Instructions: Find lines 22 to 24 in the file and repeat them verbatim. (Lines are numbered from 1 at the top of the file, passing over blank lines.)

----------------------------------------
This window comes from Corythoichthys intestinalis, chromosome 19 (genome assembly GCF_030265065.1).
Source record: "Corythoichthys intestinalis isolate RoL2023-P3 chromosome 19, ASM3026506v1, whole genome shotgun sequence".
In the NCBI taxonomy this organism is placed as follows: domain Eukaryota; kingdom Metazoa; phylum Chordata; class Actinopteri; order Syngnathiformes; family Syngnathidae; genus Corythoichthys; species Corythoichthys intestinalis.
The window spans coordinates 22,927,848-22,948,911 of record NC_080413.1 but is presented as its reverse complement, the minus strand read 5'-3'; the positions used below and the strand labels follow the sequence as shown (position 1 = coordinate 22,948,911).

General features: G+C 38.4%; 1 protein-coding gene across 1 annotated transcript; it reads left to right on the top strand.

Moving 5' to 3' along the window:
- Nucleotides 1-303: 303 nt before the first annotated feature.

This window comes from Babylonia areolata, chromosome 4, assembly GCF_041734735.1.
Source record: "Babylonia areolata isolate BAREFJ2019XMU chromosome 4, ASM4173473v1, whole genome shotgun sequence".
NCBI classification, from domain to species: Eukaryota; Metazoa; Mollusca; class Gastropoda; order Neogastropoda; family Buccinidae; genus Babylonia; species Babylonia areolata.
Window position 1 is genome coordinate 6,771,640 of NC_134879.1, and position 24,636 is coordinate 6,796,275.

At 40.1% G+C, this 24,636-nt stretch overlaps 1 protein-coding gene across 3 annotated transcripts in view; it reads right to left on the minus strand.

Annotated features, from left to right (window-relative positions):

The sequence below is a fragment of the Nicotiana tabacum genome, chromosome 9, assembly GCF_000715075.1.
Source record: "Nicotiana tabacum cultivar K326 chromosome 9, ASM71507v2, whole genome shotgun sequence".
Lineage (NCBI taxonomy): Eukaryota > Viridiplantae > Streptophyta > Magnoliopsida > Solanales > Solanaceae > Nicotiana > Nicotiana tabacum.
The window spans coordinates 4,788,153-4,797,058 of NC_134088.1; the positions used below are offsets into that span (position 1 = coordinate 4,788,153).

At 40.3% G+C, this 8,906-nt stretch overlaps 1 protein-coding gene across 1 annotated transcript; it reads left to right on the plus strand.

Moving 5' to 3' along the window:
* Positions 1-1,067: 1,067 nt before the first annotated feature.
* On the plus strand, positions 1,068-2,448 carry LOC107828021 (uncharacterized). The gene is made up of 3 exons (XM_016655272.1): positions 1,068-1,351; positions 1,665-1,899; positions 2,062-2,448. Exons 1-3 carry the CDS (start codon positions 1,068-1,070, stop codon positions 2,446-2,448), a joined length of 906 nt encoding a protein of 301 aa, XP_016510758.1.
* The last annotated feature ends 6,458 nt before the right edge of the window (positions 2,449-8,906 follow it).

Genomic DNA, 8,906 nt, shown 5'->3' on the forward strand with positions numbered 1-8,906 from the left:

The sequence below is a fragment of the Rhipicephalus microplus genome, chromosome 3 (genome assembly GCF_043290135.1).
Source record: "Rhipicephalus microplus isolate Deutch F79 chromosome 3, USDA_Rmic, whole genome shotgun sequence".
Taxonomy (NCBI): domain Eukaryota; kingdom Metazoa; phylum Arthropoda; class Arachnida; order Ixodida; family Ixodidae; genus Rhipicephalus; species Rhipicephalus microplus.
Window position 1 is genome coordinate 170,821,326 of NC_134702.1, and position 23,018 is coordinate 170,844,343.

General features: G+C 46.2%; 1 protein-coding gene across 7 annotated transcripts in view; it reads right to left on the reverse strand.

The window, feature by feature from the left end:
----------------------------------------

* The last annotated feature ends 6,458 nt before the right edge of the window (positions 2,449-8,906 follow it).

Genomic DNA, 8,906 nt, shown 5'->3' on the forward strand with positions numbered 1-8,906 from the left:

The sequence below is a fragment of the Rhipicephalus microplus genome, chromosome 3 (genome assembly GCF_043290135.1).